Do You Believe in Miracles

Topics: Miracle, David Hume, Philosophy Pages: 5 (1580 words) Published: April 21, 2013
Ami Denman
Dr. Anderson
Phil 1043

Do You Believe In Miracles?

Do you believe in miracles? I find it rather intriguing that some people still try to use science or any number of other disciplines as a way of explaining, give meaning or rationalizing the question of miracles or the existence of a higher power. I find it hard to understand why humans deny at least the possibility that everyday life presents us with mysteries that cannot simply be explained by human reasoning, rational explanations, the laws of science, or by the laws of nature, but instead just simply acknowledge that some things are unexplainable or justifiable and just miraculous. Although the belief in miracles have seemly been acknowledged as factual for centuries in works such as the Bible, many philosophers and scientists still question the validity of a miraculous event or experience and refuse to ascribe to the reasonable explanation that some things in the natural world cannot be proved by the method of science and are explicitly miraculous.

A miracle can be defined by Hume as a ʻtransgression of a law of nature by the violation of a particular deity or invisible agentʼ. For scholars such as Maurice Wiles, Alastair McKinnon, and Steven Bayne a miracle can never occur because the actual concept of a miracle is incoherent. Bayne states, “Given Hume’s view on the nature of belief and belief production, it seems…that we should begin not by asking whether belief in a miracle can be rationally justified, but by asking whether a belief in a miracle is even possible.” However, I will aim to demonstrate why miracles can occur because ultimately the definition of miracles put forward by David Hume is archaic and irrelevant to today’s society.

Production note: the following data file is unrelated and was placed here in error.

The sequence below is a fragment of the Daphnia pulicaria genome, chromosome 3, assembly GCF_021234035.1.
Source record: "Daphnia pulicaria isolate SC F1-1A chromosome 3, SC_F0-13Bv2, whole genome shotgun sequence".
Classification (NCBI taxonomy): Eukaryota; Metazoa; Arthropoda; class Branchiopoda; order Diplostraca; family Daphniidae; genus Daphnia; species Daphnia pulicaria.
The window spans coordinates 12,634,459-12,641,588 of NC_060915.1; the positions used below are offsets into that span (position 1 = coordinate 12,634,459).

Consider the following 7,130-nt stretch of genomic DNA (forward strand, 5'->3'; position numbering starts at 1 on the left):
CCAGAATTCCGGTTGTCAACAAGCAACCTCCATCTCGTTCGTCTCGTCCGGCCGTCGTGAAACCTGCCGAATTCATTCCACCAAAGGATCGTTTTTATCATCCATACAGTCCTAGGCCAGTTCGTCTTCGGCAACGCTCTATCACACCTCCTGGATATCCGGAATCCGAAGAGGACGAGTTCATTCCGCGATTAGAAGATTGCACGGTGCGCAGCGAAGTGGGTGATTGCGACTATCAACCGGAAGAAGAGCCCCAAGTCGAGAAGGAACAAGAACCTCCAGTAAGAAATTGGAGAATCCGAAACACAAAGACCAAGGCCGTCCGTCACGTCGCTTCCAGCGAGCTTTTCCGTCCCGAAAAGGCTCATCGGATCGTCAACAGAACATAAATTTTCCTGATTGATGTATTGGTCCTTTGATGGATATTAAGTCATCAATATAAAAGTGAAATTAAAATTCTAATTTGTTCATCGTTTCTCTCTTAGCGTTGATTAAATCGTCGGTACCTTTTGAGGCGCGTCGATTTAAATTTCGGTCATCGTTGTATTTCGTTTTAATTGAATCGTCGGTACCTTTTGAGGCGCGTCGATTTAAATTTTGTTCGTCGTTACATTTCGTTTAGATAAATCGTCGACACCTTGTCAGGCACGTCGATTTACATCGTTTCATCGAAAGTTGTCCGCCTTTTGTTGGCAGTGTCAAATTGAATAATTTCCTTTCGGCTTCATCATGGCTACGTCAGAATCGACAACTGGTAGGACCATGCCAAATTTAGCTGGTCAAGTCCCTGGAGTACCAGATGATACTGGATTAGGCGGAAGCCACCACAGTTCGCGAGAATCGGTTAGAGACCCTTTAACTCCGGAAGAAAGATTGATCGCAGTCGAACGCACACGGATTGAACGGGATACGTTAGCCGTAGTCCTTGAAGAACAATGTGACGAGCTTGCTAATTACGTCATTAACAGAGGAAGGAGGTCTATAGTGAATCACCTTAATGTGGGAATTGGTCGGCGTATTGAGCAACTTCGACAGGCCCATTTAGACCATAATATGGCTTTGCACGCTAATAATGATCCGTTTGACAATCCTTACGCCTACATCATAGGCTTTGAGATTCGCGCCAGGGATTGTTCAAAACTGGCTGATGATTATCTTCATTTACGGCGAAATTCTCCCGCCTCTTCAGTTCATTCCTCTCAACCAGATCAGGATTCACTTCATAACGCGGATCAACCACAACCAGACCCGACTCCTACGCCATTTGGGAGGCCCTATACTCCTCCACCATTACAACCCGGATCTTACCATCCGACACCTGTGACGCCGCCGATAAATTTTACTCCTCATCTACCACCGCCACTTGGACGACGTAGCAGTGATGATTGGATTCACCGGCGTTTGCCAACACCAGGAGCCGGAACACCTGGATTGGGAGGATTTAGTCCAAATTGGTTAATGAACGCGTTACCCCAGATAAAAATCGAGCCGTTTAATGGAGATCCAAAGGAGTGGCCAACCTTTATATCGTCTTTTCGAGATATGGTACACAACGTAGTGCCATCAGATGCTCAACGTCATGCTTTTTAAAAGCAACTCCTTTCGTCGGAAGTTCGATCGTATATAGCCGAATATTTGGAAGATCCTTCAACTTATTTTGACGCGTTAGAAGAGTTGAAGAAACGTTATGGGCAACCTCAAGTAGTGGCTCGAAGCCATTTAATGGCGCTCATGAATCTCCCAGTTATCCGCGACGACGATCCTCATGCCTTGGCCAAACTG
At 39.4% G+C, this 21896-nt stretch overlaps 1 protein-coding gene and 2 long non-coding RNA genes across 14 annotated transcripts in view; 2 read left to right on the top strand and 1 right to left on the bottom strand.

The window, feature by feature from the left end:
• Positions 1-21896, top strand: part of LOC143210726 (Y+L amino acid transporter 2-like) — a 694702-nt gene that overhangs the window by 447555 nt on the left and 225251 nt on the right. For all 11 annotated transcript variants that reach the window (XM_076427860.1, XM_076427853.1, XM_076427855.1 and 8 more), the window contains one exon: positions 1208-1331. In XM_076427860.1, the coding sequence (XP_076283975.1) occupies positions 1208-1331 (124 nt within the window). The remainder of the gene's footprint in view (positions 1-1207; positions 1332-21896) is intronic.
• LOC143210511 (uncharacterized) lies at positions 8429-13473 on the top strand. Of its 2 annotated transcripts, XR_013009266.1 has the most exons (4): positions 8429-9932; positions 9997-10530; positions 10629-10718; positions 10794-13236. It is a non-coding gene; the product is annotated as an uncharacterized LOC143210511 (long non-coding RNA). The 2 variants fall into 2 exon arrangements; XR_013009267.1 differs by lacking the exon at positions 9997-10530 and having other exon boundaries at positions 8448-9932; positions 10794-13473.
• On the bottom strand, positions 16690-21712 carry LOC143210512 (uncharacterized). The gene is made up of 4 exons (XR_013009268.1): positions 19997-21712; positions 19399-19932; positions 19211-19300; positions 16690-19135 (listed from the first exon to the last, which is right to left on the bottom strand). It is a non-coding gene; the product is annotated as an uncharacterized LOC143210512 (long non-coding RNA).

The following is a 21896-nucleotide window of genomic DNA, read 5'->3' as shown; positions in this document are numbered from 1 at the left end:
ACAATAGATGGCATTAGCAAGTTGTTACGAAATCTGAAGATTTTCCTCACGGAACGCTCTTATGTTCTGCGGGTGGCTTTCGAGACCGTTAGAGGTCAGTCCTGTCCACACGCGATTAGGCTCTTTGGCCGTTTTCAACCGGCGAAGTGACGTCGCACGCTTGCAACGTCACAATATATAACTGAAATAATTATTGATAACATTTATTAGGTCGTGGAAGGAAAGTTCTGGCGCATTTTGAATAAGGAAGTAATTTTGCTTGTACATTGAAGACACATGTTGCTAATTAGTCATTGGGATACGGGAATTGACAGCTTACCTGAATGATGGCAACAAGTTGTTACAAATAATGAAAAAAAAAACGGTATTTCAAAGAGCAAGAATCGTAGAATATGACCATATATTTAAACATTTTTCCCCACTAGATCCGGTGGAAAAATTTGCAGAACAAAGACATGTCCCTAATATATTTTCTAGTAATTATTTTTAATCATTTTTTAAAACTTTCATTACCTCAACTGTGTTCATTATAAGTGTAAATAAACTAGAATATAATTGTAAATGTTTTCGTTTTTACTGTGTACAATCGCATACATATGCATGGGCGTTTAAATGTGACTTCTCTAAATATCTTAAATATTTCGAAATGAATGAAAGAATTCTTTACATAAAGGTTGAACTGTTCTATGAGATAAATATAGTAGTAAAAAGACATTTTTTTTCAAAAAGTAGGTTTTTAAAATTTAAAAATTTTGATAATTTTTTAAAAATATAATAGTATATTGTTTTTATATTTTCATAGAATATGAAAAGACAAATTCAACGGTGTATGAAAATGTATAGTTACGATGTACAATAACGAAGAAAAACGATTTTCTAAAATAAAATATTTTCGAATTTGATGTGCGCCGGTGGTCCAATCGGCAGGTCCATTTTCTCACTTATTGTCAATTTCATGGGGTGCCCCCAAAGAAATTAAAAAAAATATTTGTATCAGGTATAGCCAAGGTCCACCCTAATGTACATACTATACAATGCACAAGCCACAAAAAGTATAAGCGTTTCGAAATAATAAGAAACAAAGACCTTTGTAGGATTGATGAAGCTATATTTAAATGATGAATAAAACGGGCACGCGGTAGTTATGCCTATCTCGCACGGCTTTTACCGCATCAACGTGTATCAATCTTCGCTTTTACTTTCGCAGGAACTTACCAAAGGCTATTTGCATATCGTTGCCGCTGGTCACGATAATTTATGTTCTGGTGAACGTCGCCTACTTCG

David Hume proposed a theoretical and practical case for why it is impossible for one ever to know if a miracle has occurred. His theoretical case begins by stating that all our knowledge comes from sensory experience and empirical evidence and the only proof for a miracle is its testimony. The probability that this is incorrect due to the witness being deluded or unreliable is much greater than the probability that a miracle has actually occurred, that is that the laws of nature have been violated. For this reason it seems clear that a miracle can never occur because the chance of the testimony being incorrect will always be greater than the laws of nature being wrong. For Hume ʻa wise man proportions his beliefsʼ.

There are several problems with this proposition, which demonstrate why Hume is incorrect, and miracles do actually occur. The first is that his theory is founded upon Newtonian laws of nature and thus he argues that laws of nature are absolute and fixed. However, works of Einstein have showed that laws of nature are in fact not absolute and fixed and much of Newtonʼs work is to be doubted upon. Furthermore, quantum mechanics has shown that actually laws of nature donʼt always have regularity the study of particles on such a detailed level has shown that movement in the particles is random. The implications of these discoveries in science have meant that theories such as Hume, which base themselves on Newtonian laws, are also invalid like Newton’s work. Miracles can then occur and cannot be explained by science like quantum mechanics.

However, there are not just problems for skeptics and scientists with accepting the existence of miracles. Maurice Wiles an American theologian suggested that if we accept miracles then we are lead to the conclusion that God is arbitrary and partisan therefore not a morally good God. Wiles says that this is unlikely, it is more likely that God is morally good and chooses not to intervene. He states that the only intervention God has in the world is creation and now sustaining his creation. Wiles on these grounds reject the notion of a miracle and suggests that they can never occur.

What Wiles fails to realize is that God is not human, he is a being out of...

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